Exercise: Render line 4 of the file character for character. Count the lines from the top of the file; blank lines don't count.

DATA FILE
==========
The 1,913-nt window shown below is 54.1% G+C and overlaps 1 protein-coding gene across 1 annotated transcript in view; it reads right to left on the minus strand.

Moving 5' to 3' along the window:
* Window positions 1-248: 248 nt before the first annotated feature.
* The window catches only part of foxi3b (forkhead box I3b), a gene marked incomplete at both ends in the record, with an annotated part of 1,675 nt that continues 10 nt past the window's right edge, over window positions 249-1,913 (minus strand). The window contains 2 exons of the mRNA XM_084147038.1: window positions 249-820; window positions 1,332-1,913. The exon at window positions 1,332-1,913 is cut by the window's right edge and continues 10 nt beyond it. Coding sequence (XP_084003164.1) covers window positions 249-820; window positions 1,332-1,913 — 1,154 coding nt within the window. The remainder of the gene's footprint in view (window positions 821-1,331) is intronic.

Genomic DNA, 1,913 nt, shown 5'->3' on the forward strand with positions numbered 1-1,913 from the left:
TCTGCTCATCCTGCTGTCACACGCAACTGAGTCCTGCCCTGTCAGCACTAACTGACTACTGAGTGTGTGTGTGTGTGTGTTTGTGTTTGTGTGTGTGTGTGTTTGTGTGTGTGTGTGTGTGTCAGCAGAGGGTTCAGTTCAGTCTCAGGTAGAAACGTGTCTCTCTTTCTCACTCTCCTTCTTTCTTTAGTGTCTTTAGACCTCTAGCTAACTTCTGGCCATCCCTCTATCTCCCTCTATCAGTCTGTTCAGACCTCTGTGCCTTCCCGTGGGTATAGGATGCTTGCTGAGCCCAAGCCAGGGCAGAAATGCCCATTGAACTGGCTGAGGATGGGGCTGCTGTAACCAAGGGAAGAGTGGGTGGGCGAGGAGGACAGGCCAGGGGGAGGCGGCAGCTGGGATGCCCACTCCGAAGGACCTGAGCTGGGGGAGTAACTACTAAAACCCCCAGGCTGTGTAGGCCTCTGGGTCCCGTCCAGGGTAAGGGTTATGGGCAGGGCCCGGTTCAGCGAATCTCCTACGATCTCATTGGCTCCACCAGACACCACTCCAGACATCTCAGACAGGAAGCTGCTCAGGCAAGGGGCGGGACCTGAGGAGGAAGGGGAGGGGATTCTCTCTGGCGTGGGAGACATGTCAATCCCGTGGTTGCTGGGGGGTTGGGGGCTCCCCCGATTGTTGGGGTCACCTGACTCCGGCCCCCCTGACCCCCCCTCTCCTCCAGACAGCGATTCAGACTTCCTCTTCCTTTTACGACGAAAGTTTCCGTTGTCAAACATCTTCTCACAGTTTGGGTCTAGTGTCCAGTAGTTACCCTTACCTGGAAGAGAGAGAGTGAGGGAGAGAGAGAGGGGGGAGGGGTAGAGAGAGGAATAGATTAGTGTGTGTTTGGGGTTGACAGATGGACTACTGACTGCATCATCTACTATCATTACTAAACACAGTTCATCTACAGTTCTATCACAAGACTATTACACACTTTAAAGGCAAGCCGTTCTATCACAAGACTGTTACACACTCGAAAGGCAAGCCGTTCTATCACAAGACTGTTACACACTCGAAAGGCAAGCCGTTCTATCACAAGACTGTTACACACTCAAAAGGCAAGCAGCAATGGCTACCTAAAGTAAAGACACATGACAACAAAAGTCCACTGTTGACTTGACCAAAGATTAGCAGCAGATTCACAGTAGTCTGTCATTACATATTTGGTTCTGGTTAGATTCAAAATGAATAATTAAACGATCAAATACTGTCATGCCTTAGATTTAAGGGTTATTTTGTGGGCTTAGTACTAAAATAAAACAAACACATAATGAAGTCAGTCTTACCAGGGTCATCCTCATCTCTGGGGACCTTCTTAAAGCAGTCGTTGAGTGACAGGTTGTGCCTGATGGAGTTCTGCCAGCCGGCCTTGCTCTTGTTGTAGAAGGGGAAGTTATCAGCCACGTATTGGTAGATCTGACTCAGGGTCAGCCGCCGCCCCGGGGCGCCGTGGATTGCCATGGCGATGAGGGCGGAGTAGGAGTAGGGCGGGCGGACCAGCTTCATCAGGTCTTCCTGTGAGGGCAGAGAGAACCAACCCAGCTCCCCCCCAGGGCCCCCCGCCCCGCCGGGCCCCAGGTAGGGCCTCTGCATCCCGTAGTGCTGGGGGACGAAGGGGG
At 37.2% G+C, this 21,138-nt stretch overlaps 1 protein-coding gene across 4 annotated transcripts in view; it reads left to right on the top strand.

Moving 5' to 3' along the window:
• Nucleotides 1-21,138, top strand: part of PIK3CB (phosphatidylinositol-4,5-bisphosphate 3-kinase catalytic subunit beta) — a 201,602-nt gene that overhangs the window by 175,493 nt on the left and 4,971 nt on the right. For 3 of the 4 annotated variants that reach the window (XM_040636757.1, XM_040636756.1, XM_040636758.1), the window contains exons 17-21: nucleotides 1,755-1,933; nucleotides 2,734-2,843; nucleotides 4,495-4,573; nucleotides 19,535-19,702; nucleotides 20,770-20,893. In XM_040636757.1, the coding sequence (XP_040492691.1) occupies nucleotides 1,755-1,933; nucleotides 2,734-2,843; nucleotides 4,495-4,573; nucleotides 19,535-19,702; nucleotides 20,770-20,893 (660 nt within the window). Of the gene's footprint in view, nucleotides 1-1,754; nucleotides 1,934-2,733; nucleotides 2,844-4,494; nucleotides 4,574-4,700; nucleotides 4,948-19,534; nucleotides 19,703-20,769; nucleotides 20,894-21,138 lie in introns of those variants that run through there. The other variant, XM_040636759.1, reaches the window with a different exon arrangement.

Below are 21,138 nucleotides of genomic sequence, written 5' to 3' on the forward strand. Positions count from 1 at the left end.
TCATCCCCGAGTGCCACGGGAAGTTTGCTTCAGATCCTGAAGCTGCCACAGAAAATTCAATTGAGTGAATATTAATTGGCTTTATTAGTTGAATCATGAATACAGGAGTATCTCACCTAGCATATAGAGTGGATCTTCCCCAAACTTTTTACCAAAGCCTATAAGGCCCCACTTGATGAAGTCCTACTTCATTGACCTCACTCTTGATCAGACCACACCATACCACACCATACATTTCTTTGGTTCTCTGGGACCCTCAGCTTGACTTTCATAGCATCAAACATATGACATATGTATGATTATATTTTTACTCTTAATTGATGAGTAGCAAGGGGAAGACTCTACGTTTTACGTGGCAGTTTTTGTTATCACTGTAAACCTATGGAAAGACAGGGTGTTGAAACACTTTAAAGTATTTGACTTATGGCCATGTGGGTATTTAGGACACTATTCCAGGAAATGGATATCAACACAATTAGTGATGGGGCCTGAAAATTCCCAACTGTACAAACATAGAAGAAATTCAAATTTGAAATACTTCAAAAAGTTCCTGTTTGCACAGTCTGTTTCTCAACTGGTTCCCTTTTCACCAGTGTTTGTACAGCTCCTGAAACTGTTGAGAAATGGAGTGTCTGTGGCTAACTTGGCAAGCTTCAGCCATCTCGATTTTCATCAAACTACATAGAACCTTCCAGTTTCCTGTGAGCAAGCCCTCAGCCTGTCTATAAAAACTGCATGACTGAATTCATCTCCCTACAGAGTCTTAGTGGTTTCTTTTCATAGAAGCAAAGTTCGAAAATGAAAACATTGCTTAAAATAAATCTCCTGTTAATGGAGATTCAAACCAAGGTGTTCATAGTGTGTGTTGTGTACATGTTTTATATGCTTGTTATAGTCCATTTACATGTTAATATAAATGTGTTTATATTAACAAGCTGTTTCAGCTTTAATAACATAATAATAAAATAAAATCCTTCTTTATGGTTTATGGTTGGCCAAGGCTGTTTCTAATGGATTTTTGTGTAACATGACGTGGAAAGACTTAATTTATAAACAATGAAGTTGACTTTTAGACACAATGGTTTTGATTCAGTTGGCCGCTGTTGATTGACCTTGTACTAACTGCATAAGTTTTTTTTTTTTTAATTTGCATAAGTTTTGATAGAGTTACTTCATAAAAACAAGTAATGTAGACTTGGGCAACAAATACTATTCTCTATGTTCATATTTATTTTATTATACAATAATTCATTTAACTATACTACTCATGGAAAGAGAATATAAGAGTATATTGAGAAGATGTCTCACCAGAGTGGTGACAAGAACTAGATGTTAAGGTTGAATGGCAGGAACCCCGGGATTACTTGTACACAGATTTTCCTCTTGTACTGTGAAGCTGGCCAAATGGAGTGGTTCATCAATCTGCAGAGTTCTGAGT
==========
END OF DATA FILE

* The window catches only part of foxi3b (forkhead box I3b), a gene marked incomplete at both ends in the record, with an annotated part of 1,675 nt that continues 10 nt past the window's right edge, over window positions 249-1,913 (minus strand). The window contains 2 exons of the mRNA XM_084147038.1: window positions 249-820; window positions 1,332-1,913. The exon at window positions 1,332-1,913 is cut by the window's right edge and continues 10 nt beyond it. Coding sequence (XP_084003164.1) covers window positions 249-820; window positions 1,332-1,913 — 1,154 coding nt within the window. The remainder of the gene's footprint in view (window positions 821-1,331) is intronic.